CHARITY founder Russell Macmillan smashed a £100,000 target of good causes last month — and now, he hopes to introduce a new law for do-gooders.
The man behind East Renfrewshire Good Causes has contacted councillors and MSPs to highlight a problem which the charity has come up against — the possibility of being sued if something goes wrong.
Russell (46) hopes that the Holyrood government will consider a system similar to Canada’s Good Samaritan law which protects those who step in when others are in need.
Russell, who founded ERGC in 2007, told The Extra: “We’ve got this ridiculous situation where we and other small charities are terrified to do good community work for fear of being sued.
“Common sense says that there is an easy way — if someone wishes to volunteer and someone else wishes to have the work done then those two consenting adults should be able to assess the risk and if something does happen, accept that they’re not going to sue one another”.
Russell first came across the danger when asked to accompany a physically disabled resident to a football game — and was warned against it by a lawyer.
He continued: “I was told that unfortunately we live in a litigious society and where there’s blame, there’s a claim. The advice I was given was not to do it”.
While ERGC does not always have the resources to set up volunteer services, it made an exception recently with the help of employees from Barclays Wealth.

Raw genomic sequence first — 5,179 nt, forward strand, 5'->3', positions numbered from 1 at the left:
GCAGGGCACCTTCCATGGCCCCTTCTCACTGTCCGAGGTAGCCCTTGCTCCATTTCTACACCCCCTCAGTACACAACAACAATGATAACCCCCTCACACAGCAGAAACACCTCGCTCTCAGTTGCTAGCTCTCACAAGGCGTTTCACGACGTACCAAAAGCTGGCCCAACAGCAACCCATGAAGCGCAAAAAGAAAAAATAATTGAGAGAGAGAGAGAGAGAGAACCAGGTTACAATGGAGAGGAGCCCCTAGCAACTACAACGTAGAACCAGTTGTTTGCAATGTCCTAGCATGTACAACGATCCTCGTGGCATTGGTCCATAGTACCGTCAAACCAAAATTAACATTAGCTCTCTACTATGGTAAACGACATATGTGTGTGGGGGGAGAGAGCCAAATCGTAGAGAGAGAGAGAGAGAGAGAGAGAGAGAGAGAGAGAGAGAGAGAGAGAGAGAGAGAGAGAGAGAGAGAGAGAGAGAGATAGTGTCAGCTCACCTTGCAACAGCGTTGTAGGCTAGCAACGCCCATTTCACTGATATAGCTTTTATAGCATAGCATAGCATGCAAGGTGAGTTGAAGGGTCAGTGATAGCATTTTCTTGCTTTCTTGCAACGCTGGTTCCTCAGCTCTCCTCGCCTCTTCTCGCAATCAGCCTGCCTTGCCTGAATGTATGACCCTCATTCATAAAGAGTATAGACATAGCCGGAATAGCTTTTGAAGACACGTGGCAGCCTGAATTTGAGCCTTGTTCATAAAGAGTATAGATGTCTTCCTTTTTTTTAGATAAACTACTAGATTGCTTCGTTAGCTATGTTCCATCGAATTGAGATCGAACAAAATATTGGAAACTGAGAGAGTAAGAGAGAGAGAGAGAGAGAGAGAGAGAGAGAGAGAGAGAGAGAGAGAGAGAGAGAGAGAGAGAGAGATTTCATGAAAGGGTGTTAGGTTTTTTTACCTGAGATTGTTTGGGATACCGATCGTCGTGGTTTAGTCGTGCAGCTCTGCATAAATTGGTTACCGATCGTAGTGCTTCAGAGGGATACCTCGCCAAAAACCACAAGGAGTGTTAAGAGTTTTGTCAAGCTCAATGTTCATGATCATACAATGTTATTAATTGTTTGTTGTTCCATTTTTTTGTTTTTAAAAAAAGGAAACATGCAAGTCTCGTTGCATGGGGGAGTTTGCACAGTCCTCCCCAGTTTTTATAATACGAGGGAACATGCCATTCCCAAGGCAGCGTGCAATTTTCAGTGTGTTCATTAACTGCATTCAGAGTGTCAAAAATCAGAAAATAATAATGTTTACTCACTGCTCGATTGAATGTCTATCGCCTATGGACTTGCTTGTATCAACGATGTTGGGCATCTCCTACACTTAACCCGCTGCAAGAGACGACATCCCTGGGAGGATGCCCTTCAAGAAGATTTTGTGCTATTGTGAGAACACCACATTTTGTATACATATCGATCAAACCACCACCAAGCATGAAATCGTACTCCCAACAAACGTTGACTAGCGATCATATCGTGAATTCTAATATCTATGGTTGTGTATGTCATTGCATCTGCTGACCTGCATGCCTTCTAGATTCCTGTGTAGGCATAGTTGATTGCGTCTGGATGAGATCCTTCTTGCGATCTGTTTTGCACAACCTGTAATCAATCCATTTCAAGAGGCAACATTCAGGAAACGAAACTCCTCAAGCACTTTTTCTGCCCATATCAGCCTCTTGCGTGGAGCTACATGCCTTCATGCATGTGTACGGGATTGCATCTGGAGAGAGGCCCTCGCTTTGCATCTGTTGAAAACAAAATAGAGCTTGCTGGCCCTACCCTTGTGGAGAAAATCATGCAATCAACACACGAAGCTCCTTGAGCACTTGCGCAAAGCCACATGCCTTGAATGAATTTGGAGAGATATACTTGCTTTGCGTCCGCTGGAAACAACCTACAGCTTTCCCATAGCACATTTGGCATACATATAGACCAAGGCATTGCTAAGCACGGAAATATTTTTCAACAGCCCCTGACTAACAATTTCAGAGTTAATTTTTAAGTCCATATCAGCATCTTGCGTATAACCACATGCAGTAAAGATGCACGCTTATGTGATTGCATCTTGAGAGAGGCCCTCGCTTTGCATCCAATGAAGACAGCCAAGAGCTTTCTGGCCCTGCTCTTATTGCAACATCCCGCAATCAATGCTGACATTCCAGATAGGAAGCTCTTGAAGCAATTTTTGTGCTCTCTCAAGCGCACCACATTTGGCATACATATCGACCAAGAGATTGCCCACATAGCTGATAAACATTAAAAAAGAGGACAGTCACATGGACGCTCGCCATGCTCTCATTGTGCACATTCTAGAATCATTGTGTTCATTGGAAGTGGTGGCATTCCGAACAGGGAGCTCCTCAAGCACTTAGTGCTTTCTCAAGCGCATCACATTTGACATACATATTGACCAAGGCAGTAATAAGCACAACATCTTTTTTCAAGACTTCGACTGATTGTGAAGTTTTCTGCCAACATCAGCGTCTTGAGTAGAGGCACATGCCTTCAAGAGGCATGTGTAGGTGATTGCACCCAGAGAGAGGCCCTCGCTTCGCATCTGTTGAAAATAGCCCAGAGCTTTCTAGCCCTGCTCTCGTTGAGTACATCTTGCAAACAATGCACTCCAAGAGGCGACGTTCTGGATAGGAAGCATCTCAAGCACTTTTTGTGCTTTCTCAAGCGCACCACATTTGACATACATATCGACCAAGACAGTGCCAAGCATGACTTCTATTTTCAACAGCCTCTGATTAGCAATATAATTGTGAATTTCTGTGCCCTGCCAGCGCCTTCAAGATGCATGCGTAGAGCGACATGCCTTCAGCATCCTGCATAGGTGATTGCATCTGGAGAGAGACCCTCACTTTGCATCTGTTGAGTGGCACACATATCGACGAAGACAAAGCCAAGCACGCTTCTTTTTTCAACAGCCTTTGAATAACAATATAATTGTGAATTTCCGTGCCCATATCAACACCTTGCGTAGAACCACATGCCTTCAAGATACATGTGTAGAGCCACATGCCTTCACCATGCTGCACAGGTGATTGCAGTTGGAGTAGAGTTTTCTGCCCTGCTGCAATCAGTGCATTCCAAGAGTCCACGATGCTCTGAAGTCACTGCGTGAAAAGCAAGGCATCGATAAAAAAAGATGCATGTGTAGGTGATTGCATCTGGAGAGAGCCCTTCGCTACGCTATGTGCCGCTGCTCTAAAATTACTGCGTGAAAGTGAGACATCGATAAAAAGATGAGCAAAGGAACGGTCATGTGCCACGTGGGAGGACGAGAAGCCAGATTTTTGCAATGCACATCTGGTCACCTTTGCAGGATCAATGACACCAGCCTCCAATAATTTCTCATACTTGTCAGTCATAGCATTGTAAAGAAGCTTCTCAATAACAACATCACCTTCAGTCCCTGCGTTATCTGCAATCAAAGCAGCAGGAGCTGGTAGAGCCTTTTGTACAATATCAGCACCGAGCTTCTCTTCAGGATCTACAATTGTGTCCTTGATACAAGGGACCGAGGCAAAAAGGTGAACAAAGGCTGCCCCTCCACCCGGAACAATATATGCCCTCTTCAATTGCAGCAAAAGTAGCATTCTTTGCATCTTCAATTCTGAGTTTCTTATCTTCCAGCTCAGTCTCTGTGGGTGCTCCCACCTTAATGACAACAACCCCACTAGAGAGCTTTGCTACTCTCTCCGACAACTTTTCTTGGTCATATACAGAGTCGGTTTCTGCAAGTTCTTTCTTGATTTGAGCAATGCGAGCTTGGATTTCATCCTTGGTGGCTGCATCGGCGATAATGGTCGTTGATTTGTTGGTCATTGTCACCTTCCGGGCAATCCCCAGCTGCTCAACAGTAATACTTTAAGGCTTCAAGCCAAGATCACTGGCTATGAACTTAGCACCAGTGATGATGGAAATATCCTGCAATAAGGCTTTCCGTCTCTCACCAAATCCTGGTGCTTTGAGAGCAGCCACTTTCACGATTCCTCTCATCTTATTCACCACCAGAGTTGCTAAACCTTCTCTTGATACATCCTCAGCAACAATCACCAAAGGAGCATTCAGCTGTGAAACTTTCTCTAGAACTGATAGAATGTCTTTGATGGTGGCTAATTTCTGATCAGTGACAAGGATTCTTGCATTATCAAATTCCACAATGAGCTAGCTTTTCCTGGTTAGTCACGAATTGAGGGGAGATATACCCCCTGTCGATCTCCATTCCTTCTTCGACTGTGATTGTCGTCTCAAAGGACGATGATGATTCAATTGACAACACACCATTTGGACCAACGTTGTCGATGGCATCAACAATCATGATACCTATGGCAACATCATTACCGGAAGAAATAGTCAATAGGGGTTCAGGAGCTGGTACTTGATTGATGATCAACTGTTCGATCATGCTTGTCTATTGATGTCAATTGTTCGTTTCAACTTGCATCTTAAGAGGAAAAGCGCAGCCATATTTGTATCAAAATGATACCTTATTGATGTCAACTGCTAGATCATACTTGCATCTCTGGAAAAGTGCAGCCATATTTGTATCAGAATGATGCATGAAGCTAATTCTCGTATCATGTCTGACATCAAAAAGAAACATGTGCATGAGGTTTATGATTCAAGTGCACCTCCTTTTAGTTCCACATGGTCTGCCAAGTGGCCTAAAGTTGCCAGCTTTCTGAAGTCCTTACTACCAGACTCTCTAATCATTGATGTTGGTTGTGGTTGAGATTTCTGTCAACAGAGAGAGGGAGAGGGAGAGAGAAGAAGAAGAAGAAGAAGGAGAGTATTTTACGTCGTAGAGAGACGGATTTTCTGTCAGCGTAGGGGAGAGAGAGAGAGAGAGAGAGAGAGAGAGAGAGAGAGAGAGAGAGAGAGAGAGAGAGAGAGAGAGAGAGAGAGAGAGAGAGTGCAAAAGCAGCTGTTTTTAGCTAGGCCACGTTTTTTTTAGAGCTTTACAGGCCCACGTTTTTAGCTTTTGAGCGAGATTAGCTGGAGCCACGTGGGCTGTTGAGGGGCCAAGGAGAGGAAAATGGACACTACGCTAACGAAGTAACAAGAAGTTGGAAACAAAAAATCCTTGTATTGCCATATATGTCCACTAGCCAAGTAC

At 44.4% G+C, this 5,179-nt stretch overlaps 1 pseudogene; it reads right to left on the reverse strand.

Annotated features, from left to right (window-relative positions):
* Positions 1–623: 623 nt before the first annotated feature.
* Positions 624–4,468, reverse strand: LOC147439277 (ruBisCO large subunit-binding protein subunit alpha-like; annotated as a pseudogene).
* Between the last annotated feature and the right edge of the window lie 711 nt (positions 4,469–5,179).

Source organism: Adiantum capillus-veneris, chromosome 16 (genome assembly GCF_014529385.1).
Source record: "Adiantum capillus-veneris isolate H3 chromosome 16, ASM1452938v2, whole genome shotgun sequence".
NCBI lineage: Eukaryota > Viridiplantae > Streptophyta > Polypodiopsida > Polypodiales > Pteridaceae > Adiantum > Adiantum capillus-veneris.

Russell explained: “Barclays gave us a £5,000 donation last year, and mentioned that while their staff were allowed a paid day off to do voluntary work, they didn’t have enough jobs to do.
“A social worker contacted me about a man living in Eastwood, who had severe learning difficulties and was unable to redecorate his parents’ old council house, which hadn’t been touched for 30 years.
“The best quote I could get was over £2,000, which we just could not justify — so it was back to the drawing board”.
Fortunately Barclays stepped in, and after carrying out its own risk assessment and insurance cover, provided volunteers to get the job done — costing ERGC just £237 for materials.
Russell has since been contacted by fellow residents offering help where it’s needed — but without the proper insurance, the charity’s options are limited.
For now, he awaits word from his elected representatives — although some have already voiced support.
West of Scotland MSP Stewart Maxwell commented: “Russell is well known for the excellent work he does in the community, and it’s unfortunate that his team are unable to undertake further good work.
“I think the suggestion of a good Samaritan law is a very sensible one, and I will be contacting the Scottish government to find out what consideration has been given to putting in place a similar law, and what can be done to take the proposal forward”.